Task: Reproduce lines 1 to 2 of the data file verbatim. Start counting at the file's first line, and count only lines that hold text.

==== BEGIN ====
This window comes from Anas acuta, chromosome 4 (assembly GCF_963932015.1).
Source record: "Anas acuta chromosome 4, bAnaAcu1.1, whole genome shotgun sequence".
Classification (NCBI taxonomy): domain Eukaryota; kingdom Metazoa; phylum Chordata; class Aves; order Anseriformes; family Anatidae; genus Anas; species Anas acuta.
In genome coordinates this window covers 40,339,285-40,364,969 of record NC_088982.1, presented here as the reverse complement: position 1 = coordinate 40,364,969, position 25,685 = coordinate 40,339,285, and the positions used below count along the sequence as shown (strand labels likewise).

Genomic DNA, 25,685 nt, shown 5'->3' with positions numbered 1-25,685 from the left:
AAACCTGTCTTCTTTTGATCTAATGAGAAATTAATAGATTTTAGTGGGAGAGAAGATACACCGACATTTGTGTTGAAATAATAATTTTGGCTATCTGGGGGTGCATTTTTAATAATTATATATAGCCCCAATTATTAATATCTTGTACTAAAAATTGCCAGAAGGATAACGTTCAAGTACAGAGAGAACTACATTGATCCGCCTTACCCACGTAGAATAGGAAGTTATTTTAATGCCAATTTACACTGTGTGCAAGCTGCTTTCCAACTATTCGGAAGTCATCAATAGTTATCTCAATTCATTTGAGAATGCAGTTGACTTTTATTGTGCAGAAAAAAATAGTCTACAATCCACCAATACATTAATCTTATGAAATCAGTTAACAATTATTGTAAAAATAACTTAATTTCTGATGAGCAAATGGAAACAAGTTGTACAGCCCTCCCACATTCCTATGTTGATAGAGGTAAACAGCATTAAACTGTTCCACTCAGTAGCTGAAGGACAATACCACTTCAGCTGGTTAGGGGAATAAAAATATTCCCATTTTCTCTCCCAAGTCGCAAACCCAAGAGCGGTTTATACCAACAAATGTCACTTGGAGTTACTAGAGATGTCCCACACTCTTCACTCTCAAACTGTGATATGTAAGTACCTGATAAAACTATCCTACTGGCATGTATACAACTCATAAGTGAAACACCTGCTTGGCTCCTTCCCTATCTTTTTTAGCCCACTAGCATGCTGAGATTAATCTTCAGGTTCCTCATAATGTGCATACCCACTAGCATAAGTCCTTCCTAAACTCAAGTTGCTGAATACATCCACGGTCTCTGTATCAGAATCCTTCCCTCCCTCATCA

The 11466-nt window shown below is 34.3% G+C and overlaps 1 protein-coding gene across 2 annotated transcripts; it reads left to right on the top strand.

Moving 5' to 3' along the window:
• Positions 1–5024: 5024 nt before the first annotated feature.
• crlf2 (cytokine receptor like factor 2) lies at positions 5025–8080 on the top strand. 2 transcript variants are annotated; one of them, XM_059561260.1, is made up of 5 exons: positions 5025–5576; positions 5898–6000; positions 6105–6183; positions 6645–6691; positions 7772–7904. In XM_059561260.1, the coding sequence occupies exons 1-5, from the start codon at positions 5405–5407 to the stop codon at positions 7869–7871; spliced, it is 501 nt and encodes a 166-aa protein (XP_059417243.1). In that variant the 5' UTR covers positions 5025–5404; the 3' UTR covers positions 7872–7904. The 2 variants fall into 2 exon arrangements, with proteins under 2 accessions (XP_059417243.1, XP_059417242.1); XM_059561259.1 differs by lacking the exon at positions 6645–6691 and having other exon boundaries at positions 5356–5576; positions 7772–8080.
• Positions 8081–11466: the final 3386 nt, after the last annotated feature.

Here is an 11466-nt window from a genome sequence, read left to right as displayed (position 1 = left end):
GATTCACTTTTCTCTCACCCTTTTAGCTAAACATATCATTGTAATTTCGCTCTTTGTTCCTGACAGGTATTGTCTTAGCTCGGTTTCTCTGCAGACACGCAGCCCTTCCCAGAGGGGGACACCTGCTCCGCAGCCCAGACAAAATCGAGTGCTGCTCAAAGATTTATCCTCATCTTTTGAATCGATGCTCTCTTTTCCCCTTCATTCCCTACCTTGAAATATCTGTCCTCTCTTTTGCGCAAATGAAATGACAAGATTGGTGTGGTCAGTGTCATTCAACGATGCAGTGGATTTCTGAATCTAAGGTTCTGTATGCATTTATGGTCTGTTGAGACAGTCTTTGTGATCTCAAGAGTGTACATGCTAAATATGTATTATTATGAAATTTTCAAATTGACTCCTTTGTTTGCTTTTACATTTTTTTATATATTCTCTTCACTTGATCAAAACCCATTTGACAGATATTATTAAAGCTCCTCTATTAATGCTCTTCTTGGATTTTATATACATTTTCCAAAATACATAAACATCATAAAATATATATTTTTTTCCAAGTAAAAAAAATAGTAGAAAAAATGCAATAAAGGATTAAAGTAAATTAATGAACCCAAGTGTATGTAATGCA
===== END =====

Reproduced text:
This window comes from Anas acuta, chromosome 4 (assembly GCF_963932015.1).
Source record: "Anas acuta chromosome 4, bAnaAcu1.1, whole genome shotgun sequence".